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© 2018

The Talent Industry

Television, Cultural Intermediaries and New Digital Pathways

Book

Table of contents

  1. Front Matter
    Pages i-ix
  2. Raymond Boyle
    Pages 1-11
  3. Raymond Boyle
    Pages 13-41
  4. Raymond Boyle
    Pages 159-173
  5. Raymond Boyle
    Pages 175-186
  6. Back Matter
    Pages 187-212

About this book

Introduction

This book explores how the digital multiplatform delivery of television is affecting the role performed by cultural intermediaries responsible for talent identification and development.  Drawing on original research from key stakeholders across the television and social video sectors such as broadcasters, commissioning editors and talent agents, it investigates whether the process of digitization is offering new pathways to capture and nurture a diverse talent base within the UK television industry. It also provides an in-depth study of how the term ‘talent’ has historically been interpreted and understood within the UK television industry through the BBC and commercial PSB’s, such as ITV and Channel 4. The Talent Industry investigates how the traditional gatekeepers of talent in television are changing and examines the key role of talent agencies in managing and promoting contemporary on and off-screen talent in the digital age.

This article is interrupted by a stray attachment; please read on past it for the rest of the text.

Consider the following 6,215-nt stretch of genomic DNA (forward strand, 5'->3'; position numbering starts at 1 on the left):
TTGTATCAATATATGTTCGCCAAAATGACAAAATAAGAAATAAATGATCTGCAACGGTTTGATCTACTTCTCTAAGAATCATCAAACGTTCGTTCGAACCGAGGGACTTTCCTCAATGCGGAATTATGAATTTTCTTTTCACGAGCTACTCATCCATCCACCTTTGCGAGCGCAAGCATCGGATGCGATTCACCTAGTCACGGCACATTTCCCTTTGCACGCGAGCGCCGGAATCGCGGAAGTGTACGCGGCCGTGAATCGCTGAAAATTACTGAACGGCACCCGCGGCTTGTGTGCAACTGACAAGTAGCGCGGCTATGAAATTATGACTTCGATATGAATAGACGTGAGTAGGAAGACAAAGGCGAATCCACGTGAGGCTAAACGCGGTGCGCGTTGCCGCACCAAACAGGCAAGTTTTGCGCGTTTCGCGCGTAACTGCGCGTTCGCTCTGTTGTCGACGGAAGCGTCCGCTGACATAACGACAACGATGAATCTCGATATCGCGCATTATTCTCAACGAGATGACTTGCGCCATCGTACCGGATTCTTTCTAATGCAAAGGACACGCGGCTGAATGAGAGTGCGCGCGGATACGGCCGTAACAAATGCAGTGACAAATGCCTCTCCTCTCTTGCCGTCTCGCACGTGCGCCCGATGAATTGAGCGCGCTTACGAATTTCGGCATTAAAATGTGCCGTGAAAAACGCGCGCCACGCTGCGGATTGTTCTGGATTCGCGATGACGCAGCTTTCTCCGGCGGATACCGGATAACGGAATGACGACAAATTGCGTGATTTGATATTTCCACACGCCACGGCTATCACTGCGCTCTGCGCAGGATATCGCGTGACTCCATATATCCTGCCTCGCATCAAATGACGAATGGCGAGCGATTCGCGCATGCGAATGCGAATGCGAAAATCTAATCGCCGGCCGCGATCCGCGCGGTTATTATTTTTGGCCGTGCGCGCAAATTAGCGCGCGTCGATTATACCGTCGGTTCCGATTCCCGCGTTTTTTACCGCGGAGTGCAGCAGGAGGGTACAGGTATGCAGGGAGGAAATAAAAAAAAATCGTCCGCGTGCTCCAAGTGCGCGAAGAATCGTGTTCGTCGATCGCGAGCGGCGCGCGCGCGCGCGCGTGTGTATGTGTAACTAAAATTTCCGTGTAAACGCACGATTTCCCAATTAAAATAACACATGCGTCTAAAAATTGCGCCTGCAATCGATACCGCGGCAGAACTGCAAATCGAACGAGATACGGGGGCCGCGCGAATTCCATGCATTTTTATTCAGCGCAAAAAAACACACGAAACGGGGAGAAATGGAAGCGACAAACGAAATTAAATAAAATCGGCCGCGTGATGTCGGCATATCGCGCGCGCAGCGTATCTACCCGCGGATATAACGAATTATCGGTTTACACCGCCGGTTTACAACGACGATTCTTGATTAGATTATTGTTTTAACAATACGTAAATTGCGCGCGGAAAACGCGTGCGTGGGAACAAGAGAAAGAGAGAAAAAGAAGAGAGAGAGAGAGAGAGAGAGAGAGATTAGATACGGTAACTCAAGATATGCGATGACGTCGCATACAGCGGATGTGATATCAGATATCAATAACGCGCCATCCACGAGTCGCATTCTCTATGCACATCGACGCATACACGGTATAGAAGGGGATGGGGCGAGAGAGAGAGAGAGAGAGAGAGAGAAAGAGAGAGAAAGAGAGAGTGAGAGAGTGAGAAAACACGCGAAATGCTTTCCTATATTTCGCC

Keywords

Talent agents BBC digital multiplatform ITV PSB social media agency media industry

Authors and affiliations

  1. 1.Centre for Cultural Policy ResearchUniversity of GlasgowGlasgowUnited Kingdom

About the authors

Raymond Boyle is Professor of Communications at the Centre for Cultural Policy Research at the University of Glasgow, Scotland. He has authored/co-authored a number of books including Sports Journalism (2006); Power Play (2009), The Television Entrepreneurs (2012) and The Rise and Fall of the UK Film Council (2015).

Bibliographic information

Reviews

“In this vital and timely study of the role of agents and other intermediaries in the development of ‘talent’ in television, Boyle provides us with a behind-the-scenes look at the people who find the  people we see on our TV screens, and the people who work behind them. We get a detailed insight into how ‘talent’ is nurtured and who has access to work in the new multi-channel and multi-platform television ecology. An important and enjoyable read.” (Milly Williamson, Goldsmiths, University of London, UK)